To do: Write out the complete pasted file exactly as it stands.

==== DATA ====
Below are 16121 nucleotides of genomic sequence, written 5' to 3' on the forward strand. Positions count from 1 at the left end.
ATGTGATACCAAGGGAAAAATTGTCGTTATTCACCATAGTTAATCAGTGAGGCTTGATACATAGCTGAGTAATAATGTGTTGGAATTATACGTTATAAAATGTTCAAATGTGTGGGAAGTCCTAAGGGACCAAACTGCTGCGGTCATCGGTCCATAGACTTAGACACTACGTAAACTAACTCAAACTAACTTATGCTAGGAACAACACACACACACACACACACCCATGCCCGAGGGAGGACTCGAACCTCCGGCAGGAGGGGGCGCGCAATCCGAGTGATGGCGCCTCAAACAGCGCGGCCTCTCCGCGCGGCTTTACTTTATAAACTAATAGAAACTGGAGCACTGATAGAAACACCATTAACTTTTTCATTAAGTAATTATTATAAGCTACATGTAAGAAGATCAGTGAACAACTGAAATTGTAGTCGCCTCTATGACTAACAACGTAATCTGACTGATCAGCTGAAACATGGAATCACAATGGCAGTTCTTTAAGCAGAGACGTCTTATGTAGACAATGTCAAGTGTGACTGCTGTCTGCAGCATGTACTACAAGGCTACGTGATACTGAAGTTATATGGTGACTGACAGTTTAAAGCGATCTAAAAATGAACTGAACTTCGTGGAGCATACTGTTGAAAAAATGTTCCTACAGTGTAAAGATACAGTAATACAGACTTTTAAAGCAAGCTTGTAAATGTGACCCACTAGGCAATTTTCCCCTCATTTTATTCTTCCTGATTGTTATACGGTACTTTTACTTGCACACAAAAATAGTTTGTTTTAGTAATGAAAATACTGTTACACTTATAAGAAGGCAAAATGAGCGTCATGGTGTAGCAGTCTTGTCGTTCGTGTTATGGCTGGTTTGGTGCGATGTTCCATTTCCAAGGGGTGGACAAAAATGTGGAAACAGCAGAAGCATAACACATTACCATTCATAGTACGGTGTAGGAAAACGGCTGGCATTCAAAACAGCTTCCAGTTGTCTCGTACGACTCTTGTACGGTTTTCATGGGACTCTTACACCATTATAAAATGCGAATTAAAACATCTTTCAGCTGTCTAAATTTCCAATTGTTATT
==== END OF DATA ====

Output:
Below are 16121 nucleotides of genomic sequence, written 5' to 3' on the forward strand. Positions count from 1 at the left end.
ATGTGATACCAAGGGAAAAATTGTCGTTATTCACCATAGTTAATCAGTGAGGCTTGATACATAGCTGAGTAATAATGTGTTGGAATTATACGTTATAAAATGTTCAAATGTGTGGGAAGTCCTAAGGGACCAAACTGCTGCGGTCATCGGTCCATAGACTTAGACACTACGTAAACTAACTCAAACTAACTTATGCTAGGAACAACACACACACACACACACACCCATGCCCGAGGGAGGACTCGAACCTCCGGCAGGAGGGGGCGCGCAATCCGAGTGATGGCGCCTCAAACAGCGCGGCCTCTCCGCGCGGCTTTACTTTATAAACTAATAGAAACTGGAGCACTGATAGAAACACCATTAACTTTTTCATTAAGTAATTATTATAAGCTACATGTAAGAAGATCAGTGAACAACTGAAATTGTAGTCGCCTCTATGACTAACAACGTAATCTGACTGATCAGCTGAAACATGGAATCACAATGGCAGTTCTTTAAGCAGAGACGTCTTATGTAGACAATGTCAAGTGTGACTGCTGTCTGCAGCATGTACTACAAGGCTACGTGATACTGAAGTTATATGGTGACTGACAGTTTAAAGCGATCTAAAAATGAACTGAACTTCGTGGAGCATACTGTTGAAAAAATGTTCCTACAGTGTAAAGATACAGTAATACAGACTTTTAAAGCAAGCTTGTAAATGTGACCCACTAGGCAATTTTCCCCTCATTTTATTCTTCCTGATTGTTATACGGTACTTTTACTTGCACACAAAAATAGTTTGTTTTAGTAATGAAAATACTGTTACACTTATAAGAAGGCAAAATGAGCGTCATGGTGTAGCAGTCTTGTCGTTCGTGTTATGGCTGGTTTGGTGCGATGTTCCATTTCCAAGGGGTGGACAAAAATGTGGAAACAGCAGAAGCATAACACATTACCATTCATAGTACGGTGTAGGAAAACGGCTGGCATTCAAAACAGCTTCCAGTTGTCTCGTACGACTCTTGTACGGTTTTCATGGGACTCTTACACCATTATAAAATGCGAATTAAAACATCTTTCAGCTGTCTAAATTTCCAATTGTTATT